Guitar Forums

Go Back   Guitar Forums > Skills > Theory

Reply
 
Thread Tools Display Modes
Old 02-13-2018, 12:44 PM   #1
LesPool
Member
 
LesPool's Avatar
 
Join Date: Jan 2017
Location: Maryland
Posts: 74
LesPool Just getting started
Arrow Does this sound like Lydian?

Hi,
In another thread I posted my modal confusion. After great feedback and a lot of investigating I think I pieced it together and I think I understand at least this one aspect of modes.

In the key of A major I attempted D Lydian.

So how did I do that? I played an A major - major chord progression. 1-5-4-1. A maj then E maj, then D maj then back to A maj. I arranged all of the chords with a D bass note and the bass guitar is pounding a D. For the solo I tried to focus on D notes with gliding past that G sharp which is the lydian #4 of the D lydian scale.

I'm curious if the tone here is correct or whether the stereo spread and chorusey guitars are giving the impression of the Lydian sound. It sounds right to me, but I would like to see what you guys think? Is this Lydian? Not the greatest track in the world but I fired it out quite quickly with the only goal being Lydian tonality. I really hope I did this correctly because I'm really digging the sound and it was quite a break from my standard way of solo and tune construction.

https://soundcloud.com/lespool1979/d-lydian-jam

^
^
LesPool is offline   Reply With Quote
Old 02-13-2018, 03:50 PM   #2
JonR
Senior Member
 
Join Date: Mar 2016
Posts: 145
JonR Just getting started
Default

Yes!

You're just kind of wasting your time putting those chord changes in there!
Your D bass turns them all into variants of a Dmaj9#11 chord. (which is cool, btw.)

You've got a definite lydian sound, purely from the use of the A major scale (with its G# note) against a D bass pedal or drone. The chords obviously fill in the harmony nicely, but there's not a whole lot of point in naming them A - E - D - A. Maybe A/D - E/D - D - A/D would do
IOW,the chord choices are secondary. This is not a lydian "progression", it's a lydian groove, essentially one (nicely ambiguous) chord. You could have chosen any other chord from the scale, or any random harmonization - it would make no essential difference, as your D bass pins it all down.

You're in Joe Satriani land here (Satriania??). I could have posted my favourite lydian study of his earlier, but here it is anyway to show how close you are: https://www.youtube.com/watch?v=SINl5JY7LhI
He's in C lydian - using a passing D chord over the C to give the #4 before he starts the melody.

And notice what he does when he wants to change chord: he goes to Ab.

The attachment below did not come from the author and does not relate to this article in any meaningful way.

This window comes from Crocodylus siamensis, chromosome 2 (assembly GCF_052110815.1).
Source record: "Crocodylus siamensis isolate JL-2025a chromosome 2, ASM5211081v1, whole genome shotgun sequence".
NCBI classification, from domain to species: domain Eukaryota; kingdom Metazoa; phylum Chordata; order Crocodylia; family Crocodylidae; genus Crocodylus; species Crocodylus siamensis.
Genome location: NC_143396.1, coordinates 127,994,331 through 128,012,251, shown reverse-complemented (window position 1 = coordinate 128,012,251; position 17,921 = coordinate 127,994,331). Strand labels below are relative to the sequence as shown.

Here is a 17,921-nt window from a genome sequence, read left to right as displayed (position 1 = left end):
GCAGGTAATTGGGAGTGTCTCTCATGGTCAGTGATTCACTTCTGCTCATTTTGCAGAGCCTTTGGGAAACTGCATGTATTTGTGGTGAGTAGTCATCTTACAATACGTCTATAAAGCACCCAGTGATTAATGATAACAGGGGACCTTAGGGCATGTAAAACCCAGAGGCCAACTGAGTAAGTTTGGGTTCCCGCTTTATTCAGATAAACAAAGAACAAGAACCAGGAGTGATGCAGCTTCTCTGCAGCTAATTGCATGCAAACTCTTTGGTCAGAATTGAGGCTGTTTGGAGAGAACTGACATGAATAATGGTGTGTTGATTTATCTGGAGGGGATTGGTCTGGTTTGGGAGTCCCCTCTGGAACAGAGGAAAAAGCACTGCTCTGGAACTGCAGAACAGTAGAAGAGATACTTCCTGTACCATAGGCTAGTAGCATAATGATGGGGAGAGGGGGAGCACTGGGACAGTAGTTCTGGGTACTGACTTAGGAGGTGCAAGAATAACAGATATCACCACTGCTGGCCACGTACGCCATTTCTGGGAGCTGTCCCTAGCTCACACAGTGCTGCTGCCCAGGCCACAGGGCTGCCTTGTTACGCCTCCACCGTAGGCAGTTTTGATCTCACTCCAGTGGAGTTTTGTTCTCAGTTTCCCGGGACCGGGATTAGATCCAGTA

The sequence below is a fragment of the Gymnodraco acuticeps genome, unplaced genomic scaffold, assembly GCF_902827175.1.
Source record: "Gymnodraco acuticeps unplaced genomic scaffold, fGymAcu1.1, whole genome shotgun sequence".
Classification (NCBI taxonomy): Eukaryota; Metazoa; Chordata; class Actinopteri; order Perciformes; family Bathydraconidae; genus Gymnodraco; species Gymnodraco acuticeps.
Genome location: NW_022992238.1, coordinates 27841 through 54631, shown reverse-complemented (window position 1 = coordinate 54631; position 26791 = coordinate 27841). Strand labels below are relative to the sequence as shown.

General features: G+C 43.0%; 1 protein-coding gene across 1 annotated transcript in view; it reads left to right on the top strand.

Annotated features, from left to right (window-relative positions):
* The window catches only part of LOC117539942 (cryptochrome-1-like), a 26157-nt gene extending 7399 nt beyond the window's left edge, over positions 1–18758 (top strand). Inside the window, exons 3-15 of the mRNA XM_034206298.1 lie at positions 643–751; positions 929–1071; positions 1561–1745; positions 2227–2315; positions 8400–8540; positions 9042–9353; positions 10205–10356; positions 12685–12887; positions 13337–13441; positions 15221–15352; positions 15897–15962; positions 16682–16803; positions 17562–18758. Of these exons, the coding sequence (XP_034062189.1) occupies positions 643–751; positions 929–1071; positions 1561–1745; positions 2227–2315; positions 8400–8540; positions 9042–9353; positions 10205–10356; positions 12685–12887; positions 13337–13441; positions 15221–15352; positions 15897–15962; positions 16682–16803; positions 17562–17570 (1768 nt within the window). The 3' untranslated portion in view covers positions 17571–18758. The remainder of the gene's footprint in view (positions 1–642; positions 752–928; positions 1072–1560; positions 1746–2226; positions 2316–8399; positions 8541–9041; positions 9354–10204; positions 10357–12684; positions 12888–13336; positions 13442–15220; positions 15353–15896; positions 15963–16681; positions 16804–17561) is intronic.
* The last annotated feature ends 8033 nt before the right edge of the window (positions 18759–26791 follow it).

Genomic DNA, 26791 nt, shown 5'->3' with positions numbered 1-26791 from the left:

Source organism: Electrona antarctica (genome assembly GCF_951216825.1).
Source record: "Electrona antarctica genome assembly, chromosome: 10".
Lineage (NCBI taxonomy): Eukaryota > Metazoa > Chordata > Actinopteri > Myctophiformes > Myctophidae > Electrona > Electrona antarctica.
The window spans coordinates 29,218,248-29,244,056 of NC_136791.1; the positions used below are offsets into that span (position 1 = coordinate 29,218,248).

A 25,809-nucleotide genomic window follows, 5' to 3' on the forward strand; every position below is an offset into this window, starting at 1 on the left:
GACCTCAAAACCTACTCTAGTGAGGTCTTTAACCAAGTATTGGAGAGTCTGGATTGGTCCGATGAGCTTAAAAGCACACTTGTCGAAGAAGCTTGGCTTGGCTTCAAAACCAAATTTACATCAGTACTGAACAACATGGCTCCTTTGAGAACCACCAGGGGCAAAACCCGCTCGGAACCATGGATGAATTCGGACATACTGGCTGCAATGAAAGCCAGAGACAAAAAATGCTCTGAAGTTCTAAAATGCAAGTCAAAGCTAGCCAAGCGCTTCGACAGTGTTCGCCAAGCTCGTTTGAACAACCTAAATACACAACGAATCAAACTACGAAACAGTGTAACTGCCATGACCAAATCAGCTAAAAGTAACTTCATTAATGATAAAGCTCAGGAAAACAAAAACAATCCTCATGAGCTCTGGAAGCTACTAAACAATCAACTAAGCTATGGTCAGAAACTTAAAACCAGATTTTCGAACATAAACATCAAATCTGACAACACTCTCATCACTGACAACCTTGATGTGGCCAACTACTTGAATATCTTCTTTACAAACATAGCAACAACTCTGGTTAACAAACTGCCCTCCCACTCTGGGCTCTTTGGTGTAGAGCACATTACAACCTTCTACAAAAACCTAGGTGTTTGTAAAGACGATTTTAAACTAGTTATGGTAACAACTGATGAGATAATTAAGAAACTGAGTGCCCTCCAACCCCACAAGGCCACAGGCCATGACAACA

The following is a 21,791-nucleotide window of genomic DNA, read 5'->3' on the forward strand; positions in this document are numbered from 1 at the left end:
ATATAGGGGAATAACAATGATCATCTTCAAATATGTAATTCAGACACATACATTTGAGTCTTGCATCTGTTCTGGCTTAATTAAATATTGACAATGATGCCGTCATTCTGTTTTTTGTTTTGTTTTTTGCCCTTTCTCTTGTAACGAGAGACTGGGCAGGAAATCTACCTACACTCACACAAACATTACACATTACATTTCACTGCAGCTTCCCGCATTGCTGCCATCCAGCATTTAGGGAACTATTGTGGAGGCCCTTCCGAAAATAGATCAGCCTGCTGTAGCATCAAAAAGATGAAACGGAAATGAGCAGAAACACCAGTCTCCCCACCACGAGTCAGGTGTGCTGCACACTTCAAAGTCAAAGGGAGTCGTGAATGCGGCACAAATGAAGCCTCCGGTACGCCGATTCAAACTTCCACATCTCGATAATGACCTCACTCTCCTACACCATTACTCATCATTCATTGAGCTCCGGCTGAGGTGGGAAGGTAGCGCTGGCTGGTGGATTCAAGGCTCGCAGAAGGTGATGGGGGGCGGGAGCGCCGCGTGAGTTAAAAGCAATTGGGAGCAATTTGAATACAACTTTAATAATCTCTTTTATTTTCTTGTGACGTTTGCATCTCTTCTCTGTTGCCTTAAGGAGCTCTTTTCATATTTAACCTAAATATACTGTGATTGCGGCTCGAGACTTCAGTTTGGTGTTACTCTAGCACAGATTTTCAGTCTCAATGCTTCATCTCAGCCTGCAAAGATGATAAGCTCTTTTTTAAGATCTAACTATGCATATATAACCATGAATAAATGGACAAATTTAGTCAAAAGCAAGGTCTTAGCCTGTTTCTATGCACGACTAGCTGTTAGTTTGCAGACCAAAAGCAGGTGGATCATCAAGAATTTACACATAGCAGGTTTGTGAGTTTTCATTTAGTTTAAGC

WTF? Good question! He's playing Ab lydian over that chord (the Eb major scale, with its D natural.) Likewise, he throws in G and F chords later, and they are both lydian too (a #4 in the melody each time).

This is a typical modal jazz trick - to treat each chord as its own modal "centre", unrelated to those either side, except that often the mode is the same - i.e., the scale structure from the chord root, not shared with the other chords.
I.e., in traditional key-based music, you tend to have one scale, and some different chord types (maj, min, dom, dim) harmonized from that scale. Modal jazz turns that on its head. In place of "same scale, different chord types" you have "same chord types, different scales".
There doesn't have to be one overall ruling chord. In Satriani's there is, it's clearly C, but he could have given each chord equal weight.

An example of that is this: https://www.youtube.com/watch?v=hwmRQ0PBtXU
- Four different sus chords, all given equal weight, all dorian in nature (each its own dorian mode). No key.

Last edited by JonR; 02-13-2018 at 04:03 PM.
JonR is offline   Reply With Quote
Old 02-13-2018, 04:44 PM   #3
LesPool
Member
 
LesPool's Avatar
 
Join Date: Jan 2017
Location: Maryland
Posts: 74
LesPool Just getting started
Default

Awesome. Thanks for all your help. I now know what you mean by drone. That confused me initially but yes that D bass does set the stage.

I'll investigate those videos in a bit. I love a good example!
LesPool is offline   Reply With Quote
Old 02-13-2018, 11:06 PM   #4
FwL
User of Registers
 
Join Date: May 2017
Location: USA
Posts: 64
FwL Just getting started
Default

I'd say you're in the ballpark, but you're not really nailing the Lydian sound. To me it sounds like something trying to be D Lydian but having a hard time not sounding like A Major.

A couple of things you could do:

Leave the A chord out of the progression.

Don't slide past the G#. Learn to lay it in there like you mean it.

.
__________________
.
.

My Personal Website | Band Website | youtube | soundcloud

Current Gear: Yamaha A3R TBL Limited Edition through a Digitech RP1000 and POG2 then straight into the PA
FwL is offline   Reply With Quote
Old 02-14-2018, 12:06 AM   #5
LesPool
Member
 
LesPool's Avatar
 
Join Date: Jan 2017
Location: Maryland
Posts: 74
LesPool Just getting started
Default

Quote:
Originally Posted by FwL View Post

Don't slide past the G#. Learn to lay it in there like you mean it.

.
I like this! haha. G# like I mean it!

Thanks.
LesPool is offline   Reply With Quote
Old 02-15-2018, 12:38 PM   #6
JonR
Senior Member
 
Join Date: Mar 2016
Posts: 145
JonR Just getting started
Default

ALWAYS play like you mean it!
JonR is offline   Reply With Quote
Reply

Thread Tools
Display Modes

Posting Rules
You may not post new threads
You may not post replies
You may not post attachments
You may not edit your posts

BB code is On
Smilies are On
[IMG] code is On
HTML code is Off

Forum Jump


All times are GMT. The time now is 03:32 AM.


Powered by vBulletin® Copyright ©2000 - 2018, Jelsoft Enterprises Ltd.
Guitar Competition | Piano Lessons